With an initial query by me and later supported by 5 social workers who helped in the edit and framing, this brief was posed to Canadian Social Work Registrars.
Are there organizational practices to enhance the role of clients/consumers who are identified as social groups (such as: Aboriginal, low income, persons of colour, people living with a mental illness, etc.) with Canadian social work regulatory colleges?
Social Work’s unique body of knowledge and values embedded in our Code of Ethics has critical themes which link the individual in their social context in order to intervene effectively at the individual level as well as and advance social change. In order for Social Work regulatory colleges to protect the public they need to apply a social work informed knowledge base for practitioner accountability. This would further strengthen both current efforts and the identification of emerging methods and structures through advancing the role of social groups with regulatory college and supporting individual social worker’s accountability in practice, in our client/public experience and in communicating social work values and relevance to the public.
We are urging that Canadian social work regulatory colleges:
- be willing to share with each other their current collective practices regarding integrating social groups into their accountability structures
- consider identifying other jurisdictions and initiatives that would be good examples of strengthening the voice of social groups in social work regulatory college accountability structures
- assess and identify examples in other jurisdictions of legislation that facilitates this approach to accountability if the legal structure of each provincial social work regulatory colleges is unable to take such an approach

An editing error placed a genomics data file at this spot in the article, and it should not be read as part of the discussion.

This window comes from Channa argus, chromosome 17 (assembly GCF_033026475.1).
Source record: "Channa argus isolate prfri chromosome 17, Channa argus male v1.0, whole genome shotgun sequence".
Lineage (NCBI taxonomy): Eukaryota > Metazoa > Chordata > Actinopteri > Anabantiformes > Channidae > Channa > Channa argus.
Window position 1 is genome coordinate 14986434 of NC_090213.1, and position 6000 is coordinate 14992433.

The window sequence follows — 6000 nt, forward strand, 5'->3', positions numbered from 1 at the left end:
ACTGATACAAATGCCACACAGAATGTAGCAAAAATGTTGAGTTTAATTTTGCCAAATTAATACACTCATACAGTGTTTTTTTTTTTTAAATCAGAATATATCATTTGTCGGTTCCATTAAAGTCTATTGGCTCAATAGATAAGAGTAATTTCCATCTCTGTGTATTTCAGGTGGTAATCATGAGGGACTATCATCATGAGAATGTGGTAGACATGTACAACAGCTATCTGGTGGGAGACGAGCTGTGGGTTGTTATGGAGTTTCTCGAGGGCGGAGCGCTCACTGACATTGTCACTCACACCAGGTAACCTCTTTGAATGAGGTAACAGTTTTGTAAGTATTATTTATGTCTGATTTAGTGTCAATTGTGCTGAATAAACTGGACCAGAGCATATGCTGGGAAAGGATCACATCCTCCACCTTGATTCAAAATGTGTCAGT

This request to incorporate social groups role in social work regulation is founded on the critical role regulation has for the profession. Dr. Alison MacDonald’s research on social work regulation demonstrates that, “… regulation is used to define who we are, what we do, and who is allowed to be part of our profession.” (2010, iii)
MacDonald, Alison, “Globalization and the Regulation of Social Work Practice in Canada”, Phd thesis, University of Calgary, 2010.
(please note this draft was what was provided due to deadlines, improved drafts followed from our group and could potentially be shared later)
Lise Betteridge,the Ontario College Social Work and Social Service Worker registrar was willing to share the brief and then provided a summary of the informal feedback from the Canadian Social Work Registrars http://www.ccswr-ccorts.ca/objects_of_the_ccswr_en.html who also were willing and happy to discuss the questions raised in the brief.
In terms of your question about integrating the voice of social groups into regulatory accountability structures, the group suggests that there are a number of mechanisms in each province which accomplish this, including:
- Having publicly-appointed members on Council. These members represent the public interest, but it should also be noted that elected professional members are also there to represent the public, rather than their profession. Efforts to ensure diversity on councils are ongoing. The group noted that members of Council are often themselves consumers of social work and social service work services, which further ensures that the voice of the public is well represented at the council tables.
- The complaints and discipline processes, which are the avenues through which the public can voice its concerns about an individual’s member’s practice.
- Organizational practices which ensure that issues that impact the public who is served by social workers and social service workers are ongoing topics at our tables. These topics include but are not limited to gender, fair registration and equivalency policies, and First Nations issues.
Thanks again for your question.
I hope more social workers join the discussion and this exploration!